Wiring 24VAC "OR" circuits?

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  #1  
Old 08-02-04, 07:56 AM
dbooksta
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Wiring 24VAC "OR" circuits?

I have three separate 24VAC circuits that I want to energize a device when any of them is energized (logical "OR"). I tried just connecting them all to the device in parallel, and of course when one is energized it cross-energizes the other two circuits, which is not good.

How can I wire this so that the device runs when any of the three circuits is energized, but without cross energizing any of the other circuits? Is there a wiring trick, or do I need to use relays or something? (Remember this is 24VAC)
 
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  #2  
Old 08-02-04, 08:59 AM
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You need diodes in the circuit. Diodes allow current to flow in one direction only. However, I have no idea (without calculations I haven't done since college) what size diodes you would need.
 
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Old 08-02-04, 09:48 AM
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Yea, I believe you might be able to do it. It's a little more difficult because you are dealing with 24V AC. On the end of each AC line you will have to use a full wave bridge rectifier. You can buy such things at Radio Shack. They come complete all in one package. The bridges will convert the AC to DC. You can then use some more diodes to drive the load you want ORed. That load will have to be DC though.
 
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Old 08-02-04, 09:50 AM
dbooksta
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OK, so diodes keep the current from flowing backwards, but diodes only work with DC current?

And if I need to convert the output back to AC, should I use a relay or is there such a thing as a bridge "un-rectifier"?
 
  #5  
Old 08-02-04, 12:47 PM
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Diodes will work with both AC and DC. The problem with your circuit is that you effectively have 'DC with alternating polarities' for lack of a better term, or just plain AC. In order to get isolation from the other circuits you have to resort to some fancy tricks. You never did specify just what kind of loads you were working with so I won't speculate on what else you might have to do in order to get the lash-up to work. You can turn the DC into AC again, but that takes an inverter and that's a little more expensive. It might be easier to rig some relays and do your OR'ing with the contacts. I was thinking that you might be driving the coil of a relay or a lamp. In that case you just might get away with using the bridge rectifiers because your load could tolerate the DC.
 
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Old 08-02-04, 12:53 PM
rlrct
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I'd think that a set of 3 relays wired in parallel would be the simplest. Cheap too. Here's an ebay link for an example.

Omron 24vac Relays

Each of the 24vac circuits would activate its own relay. The 3 relays are wired in parallel, supplied from the same source and feeding the same load. If 1 (or more) of the 24vac control circuits activates its relay, your load is energized.

Rob
 
  #7  
Old 08-02-04, 02:21 PM
dbooksta
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Loads are under 1A for all circuits.

I am going cross-eyed trying to find a way to make this work with three 1PDT relays. Is there really a solution if any and all three circuits could be energized, and I want to prevent any cross-energization?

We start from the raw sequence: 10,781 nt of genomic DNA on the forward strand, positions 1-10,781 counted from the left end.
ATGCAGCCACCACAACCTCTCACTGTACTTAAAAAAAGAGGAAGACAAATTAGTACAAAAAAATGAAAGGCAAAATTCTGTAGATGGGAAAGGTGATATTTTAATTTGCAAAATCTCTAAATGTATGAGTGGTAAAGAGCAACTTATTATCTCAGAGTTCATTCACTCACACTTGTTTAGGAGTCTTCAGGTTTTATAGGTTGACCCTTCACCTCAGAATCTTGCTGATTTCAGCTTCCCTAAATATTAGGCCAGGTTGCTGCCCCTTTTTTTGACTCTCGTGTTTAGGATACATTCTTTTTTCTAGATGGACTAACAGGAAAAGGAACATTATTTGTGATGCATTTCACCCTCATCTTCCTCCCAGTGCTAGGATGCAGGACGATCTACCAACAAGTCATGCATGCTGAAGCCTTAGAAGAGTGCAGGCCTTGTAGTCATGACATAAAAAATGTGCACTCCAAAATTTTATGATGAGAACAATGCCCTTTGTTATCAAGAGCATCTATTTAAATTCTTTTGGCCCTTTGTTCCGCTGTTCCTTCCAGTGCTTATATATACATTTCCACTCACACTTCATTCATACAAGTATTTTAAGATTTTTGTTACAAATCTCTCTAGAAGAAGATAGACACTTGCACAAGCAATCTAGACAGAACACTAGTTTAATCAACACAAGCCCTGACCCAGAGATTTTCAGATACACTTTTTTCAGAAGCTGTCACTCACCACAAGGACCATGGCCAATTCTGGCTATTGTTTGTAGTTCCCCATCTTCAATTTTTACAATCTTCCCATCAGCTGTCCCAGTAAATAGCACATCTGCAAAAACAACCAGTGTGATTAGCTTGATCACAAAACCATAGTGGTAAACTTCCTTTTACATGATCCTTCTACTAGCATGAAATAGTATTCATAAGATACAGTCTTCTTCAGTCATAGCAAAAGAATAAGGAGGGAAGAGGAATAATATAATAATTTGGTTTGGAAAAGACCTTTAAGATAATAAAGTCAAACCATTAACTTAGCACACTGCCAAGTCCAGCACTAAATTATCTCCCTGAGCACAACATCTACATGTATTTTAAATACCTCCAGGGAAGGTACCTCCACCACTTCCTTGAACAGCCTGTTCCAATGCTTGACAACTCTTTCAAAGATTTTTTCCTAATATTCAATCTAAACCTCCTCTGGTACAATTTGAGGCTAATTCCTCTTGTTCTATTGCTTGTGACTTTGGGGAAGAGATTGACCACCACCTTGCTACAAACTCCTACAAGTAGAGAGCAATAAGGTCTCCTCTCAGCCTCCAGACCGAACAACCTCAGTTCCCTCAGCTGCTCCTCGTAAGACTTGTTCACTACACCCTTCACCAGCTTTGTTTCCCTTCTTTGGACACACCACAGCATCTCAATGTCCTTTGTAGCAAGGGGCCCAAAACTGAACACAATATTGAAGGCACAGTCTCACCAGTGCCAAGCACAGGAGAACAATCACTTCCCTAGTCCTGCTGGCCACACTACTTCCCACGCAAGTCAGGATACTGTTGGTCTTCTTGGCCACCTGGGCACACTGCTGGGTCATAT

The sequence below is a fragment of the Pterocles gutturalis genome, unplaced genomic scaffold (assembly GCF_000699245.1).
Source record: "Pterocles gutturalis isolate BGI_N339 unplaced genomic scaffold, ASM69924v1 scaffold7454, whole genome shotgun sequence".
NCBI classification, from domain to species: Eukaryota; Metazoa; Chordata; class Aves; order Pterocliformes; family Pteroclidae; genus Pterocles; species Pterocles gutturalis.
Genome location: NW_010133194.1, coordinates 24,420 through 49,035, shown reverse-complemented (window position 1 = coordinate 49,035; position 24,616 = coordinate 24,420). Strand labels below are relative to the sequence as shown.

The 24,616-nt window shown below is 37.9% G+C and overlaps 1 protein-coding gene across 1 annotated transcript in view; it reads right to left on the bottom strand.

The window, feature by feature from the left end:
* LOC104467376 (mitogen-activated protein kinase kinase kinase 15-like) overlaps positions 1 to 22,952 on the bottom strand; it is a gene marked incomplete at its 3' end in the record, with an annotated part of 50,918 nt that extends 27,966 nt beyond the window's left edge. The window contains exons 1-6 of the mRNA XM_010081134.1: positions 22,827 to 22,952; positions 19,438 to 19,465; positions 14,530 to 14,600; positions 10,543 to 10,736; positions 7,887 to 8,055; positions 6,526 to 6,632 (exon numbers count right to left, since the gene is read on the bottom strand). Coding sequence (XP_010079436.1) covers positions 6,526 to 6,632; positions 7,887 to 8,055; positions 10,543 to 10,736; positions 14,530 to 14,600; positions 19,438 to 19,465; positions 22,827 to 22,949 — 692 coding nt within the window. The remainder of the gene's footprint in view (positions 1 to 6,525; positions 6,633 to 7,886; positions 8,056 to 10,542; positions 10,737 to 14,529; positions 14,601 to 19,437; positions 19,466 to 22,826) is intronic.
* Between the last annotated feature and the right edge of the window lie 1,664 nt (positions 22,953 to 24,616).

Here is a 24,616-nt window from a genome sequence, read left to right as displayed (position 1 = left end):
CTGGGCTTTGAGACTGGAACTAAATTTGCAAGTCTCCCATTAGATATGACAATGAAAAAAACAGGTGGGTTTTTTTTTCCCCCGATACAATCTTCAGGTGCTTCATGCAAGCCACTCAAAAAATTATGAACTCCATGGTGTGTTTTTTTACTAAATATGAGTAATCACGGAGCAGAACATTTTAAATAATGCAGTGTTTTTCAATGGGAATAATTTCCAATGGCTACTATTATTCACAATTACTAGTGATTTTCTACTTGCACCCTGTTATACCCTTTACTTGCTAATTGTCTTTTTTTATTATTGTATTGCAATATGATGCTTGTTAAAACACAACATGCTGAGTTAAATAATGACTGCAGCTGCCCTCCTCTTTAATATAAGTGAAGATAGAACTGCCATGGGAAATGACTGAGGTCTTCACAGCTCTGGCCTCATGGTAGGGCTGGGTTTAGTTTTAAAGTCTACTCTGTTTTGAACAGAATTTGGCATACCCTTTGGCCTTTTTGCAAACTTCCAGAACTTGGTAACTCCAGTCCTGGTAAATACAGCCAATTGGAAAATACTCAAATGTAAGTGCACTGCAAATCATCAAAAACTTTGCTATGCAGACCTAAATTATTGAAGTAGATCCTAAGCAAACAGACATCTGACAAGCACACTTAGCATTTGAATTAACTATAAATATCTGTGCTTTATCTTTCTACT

I can do this with one 3PDT and one 2PDT 24VAC relay. If I number the circuits 1, 2, 3, and call the relays A and B, then I would have the following setup:

1 controls relay A, and is connected in parallel through the N/O side, first pole. 2 is connected through the N/C side of relay A, second pole, to control relay B, and is connected in parallel through the N/O side of relay B. 3 is connected through N/C side of relay A, third pole, then through the N/C side of relay B, second pole.

So overall circuit 3 is Normally Closed. When 1 is energized, it disconnects the other two circuits. If 2 is energized, then 1 must be off and it disconnects circuit 3.

Now as a shortcut I guess I can connect circuit 3 to the same pole on relay A as circuit 1, since they would only share a drain at that point. So I would only need two 2PDT relays. But I have this feeling there's some trick to this business of three or more circuits that I'm missing....
 
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Old 08-02-04, 02:56 PM
rlrct
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Originally Posted by dbooksta
Loads are under 1A for all circuits.

I am going cross-eyed trying to find a way to make this work with three 1PDT relays. Is there really a solution if any and all three circuits could be energized, and I want to prevent any cross-energization?

I can do this with one 3PDT and one 2PDT 24VAC relay. If I number the circuits 1, 2, 3, and call the relays A and B, then I would have the following setup:

1 controls relay A, and is connected in parallel through the N/O side, first pole. 2 is connected through the N/C side of relay A, second pole, to control relay B, and is connected in parallel through the N/O side of relay B. 3 is connected through N/C side of relay A, third pole, then through the N/C side of relay B, second pole.

So overall circuit 3 is Normally Closed. When 1 is energized, it disconnects the other two circuits. If 2 is energized, then 1 must be off and it disconnects circuit 3.

Now as a shortcut I guess I can connect circuit 3 to the same pole on relay A as circuit 1, since they would only share a drain at that point. So I would only need two 2PDT relays. But I have this feeling there's some trick to this business of three or more circuits that I'm missing....
You only need (3) Single pole, NO relays.

- Circuit 1 activates Relay A via 24vac control circuit.